Sometimes [podcast networks] are going to see an indie show and reach down and pull them up. Other times, they’ll miss something truly great. And that’s alright too! They’re not perfect. The *benefit* for indies is that there’s even a path now. There’s somewhere to go. And they may take that path and they may not, but having it changes your mentality.

There might be people who listen to fewer indie shows now because they’re listening to ones produced on networks, there may be people who just can’t get a break where they may have previously been able to, but I truly don’t think that’s hurt indies as a whole. It’s done work to familiarize more people with the medium and more companies with the potential, and I think that’s made indies more able to communicate why they’re doing something different and cool.

Alright. I’ll cap it there. More thoughts in the member’s letter this weekend.

Third Coast Debrief. The beloved Chicago-based audio conference wrapped up its eleventh edition two weekends ago, and while I wasn’t able to attend in person — and thus, disappointingly, was unable to experience the fireworks at the contentious post-election panel (Current has a solid play-by-play) — I heard it went swimmingly, with record attendance amidst what is essentially a boomtime for audio. I managed to get Third Coast’s Sarah Geis, the conference’s artistic director, and Maya Goldberg-Safir, the conference’s communications strategist, on the phone yesterday for a debrief. Some selected notes:

  • “The conference was bigger than ever before,” Geis noted. “There were about 750 people this year, up from under 600 when we last held the festival two years ago.”

  • Geis and Goldberg-Safir told me that one of the major differences from the last conference was an increased presence of organizations recruiting for talent. “That was reflected both in the attending companies as well as the sponsorships,” they said.

  • “I was grateful that it didn’t feel like a trade show at all,” Goldberg-Safir said, bringing up the festival’s emphasis on maintaining a sense of intimacy and approachability. This will be a continued point of focus as the team accommodates for likely increases in attendees in the years to come.

  • Finally, the team is setting up a podcast feed that will serve listeners audio recordings of the sessions from the 2016 conference as well as selected sessions from previous years. It will also contain some educational material. The feed will be published over the next few days; keep an eye on the website for details.

Geis, by the way, is leaving Third Coast at the end of the year. The organization is restructuring as a result, and will be posting job listings for an artistic associate and a manager of operations soon. As for Geis, she’ll be looking to leverage her three years developing her skills as an editor in pursuit of other opportunities.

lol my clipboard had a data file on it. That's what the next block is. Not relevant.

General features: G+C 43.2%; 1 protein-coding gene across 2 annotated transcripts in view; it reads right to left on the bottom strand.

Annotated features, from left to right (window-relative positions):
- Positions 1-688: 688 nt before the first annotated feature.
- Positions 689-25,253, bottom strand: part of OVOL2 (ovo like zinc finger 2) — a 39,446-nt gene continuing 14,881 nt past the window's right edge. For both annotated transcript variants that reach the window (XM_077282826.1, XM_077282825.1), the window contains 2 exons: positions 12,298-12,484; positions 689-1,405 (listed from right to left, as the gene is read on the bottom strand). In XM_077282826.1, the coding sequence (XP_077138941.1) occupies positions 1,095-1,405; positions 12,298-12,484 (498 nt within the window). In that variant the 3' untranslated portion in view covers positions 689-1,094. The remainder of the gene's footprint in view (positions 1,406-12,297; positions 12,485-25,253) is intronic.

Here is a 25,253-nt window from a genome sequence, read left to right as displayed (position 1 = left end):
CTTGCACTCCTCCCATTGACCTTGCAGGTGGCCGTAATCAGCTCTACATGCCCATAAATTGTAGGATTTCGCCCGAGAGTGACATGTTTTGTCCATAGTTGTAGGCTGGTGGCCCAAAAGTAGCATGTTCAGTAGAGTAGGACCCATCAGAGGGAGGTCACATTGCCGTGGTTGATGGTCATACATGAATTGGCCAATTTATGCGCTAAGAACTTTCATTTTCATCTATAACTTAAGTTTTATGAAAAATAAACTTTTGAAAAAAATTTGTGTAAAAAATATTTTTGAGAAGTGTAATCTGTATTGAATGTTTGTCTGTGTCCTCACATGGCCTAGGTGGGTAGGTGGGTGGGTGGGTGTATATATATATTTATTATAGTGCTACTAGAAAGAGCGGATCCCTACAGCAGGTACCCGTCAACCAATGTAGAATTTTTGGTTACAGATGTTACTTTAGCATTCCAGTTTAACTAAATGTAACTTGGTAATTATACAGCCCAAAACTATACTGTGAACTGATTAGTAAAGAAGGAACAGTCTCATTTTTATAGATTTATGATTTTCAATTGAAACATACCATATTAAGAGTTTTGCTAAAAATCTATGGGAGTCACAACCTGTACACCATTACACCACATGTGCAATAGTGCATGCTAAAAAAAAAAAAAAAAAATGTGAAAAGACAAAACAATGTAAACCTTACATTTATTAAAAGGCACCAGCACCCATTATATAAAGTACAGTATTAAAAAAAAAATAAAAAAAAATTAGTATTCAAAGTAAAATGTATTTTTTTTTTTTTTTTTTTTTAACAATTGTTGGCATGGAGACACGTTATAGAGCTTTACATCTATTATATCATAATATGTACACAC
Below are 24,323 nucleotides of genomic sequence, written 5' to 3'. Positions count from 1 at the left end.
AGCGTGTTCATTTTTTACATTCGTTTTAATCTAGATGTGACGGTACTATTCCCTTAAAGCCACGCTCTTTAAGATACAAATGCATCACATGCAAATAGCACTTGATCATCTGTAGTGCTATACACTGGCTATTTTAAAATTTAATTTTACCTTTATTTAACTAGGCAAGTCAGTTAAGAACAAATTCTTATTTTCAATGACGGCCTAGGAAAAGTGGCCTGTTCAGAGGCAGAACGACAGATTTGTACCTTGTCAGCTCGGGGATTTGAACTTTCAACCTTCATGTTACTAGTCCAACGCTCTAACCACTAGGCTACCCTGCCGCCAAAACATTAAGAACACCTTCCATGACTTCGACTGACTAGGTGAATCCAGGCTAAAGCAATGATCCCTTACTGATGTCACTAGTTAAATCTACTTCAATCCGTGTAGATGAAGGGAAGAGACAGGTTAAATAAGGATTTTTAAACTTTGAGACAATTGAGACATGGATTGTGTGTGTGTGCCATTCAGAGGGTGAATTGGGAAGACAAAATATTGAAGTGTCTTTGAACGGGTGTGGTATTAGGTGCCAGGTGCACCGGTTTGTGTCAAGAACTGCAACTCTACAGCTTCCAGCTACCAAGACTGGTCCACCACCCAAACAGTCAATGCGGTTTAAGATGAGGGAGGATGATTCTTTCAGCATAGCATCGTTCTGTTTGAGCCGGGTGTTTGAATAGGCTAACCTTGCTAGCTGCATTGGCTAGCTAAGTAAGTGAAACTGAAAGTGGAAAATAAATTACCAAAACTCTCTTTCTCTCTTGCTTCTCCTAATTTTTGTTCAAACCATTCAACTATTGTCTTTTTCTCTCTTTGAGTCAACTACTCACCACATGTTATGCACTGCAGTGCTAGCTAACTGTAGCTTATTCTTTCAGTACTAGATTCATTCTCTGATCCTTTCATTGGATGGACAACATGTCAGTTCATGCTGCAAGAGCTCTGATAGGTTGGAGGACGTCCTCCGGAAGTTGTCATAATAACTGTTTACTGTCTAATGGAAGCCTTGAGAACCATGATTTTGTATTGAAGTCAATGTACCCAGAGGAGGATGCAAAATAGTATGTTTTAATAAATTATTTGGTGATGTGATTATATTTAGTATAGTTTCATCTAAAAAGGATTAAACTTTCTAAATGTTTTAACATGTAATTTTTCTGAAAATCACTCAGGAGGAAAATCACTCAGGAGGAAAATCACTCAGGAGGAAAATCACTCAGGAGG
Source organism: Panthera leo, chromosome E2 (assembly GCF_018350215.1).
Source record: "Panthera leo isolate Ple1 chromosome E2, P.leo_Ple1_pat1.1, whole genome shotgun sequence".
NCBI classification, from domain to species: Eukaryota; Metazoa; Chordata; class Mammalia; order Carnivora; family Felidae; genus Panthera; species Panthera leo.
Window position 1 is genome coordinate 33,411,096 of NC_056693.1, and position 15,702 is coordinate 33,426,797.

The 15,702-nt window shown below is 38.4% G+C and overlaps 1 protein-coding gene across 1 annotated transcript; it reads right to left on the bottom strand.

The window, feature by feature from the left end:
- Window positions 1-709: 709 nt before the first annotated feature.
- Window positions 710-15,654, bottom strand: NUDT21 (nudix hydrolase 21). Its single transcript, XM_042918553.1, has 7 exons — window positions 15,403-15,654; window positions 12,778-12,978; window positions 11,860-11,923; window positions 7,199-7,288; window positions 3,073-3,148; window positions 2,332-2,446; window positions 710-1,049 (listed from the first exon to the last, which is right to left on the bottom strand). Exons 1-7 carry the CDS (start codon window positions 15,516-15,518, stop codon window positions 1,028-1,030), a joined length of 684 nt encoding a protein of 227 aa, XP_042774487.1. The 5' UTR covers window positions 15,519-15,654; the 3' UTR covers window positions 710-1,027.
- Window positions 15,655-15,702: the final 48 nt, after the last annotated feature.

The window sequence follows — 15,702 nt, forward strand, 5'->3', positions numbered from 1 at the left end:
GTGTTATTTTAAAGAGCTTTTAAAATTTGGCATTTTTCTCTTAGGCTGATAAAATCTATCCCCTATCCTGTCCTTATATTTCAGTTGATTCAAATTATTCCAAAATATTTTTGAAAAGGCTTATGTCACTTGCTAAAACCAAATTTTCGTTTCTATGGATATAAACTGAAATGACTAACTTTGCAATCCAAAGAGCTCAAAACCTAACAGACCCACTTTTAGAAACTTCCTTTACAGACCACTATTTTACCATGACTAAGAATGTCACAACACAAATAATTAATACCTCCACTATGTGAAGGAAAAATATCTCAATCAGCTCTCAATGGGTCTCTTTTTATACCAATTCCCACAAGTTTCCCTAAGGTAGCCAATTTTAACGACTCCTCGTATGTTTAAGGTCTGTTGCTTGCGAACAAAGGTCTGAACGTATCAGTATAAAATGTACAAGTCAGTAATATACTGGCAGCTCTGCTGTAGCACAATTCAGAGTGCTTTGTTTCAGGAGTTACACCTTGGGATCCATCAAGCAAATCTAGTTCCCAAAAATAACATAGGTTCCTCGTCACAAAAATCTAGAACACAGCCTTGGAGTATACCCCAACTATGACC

Approaches to Translation. I don’t speak many languages — truthfully, all I have is English, the mother tongue of the country I come from, and a bits of obscenities scattered across various Romance languages — which means that I am largely at a loss when I cover stuff like Slate France’s early podcasting efforts, which I wrote about back in August, and the Spanish-language narrative show Radio Ambulante’s distribution deal with NPR, which I discussed last week. Ideally, I would have loved to actually experience those shows before writing about their developments, structures, and business contexts; after all, a core belief driving this newsletter is the ways in which product impacts business models and vice versa.

Anyway, my frustrations with covering stories like that led me to wonder about the set of moves currently available for podcast translation and localization, which subsequently led me to UK-based radio producer Eleanor McDowall whose site, Radio Atlas, seeks to bridge the language gap by converting non-English-language radio pieces into video packages that layers visual subtitles over original recordings. I first heard of Radio Atlas from a Poynter column published back in February (when the site originally launched), and at the time, I felt that the choice to essentially shift the experience from audio-first to video-first was one I ultimately didn’t want to follow as a consumer. I still feel that way, but I figured McDowall had nonetheless worked through the alternatives of approaching translation when developing the site, so I asked her to walk me through her choices.

Over email, she outlined the three approaches she considered:

(1) Transcripting, where listeners are encouraged to either read a script online or as a print-out while consuming an episode. “This happens a lot at European conferences and competitions like the IFC and the Prix Europa,” McDowall pointed out, referring to two well-known international radio competitions. “My issues with the transcript method are that you completely lose the timing. If you’re a quick reader you’re going to leap ahead and spoil everyone’s punchlines, you might miss the musicality of the edit or the pause mid-sentence as an interviewee becomes overcome with emotion.”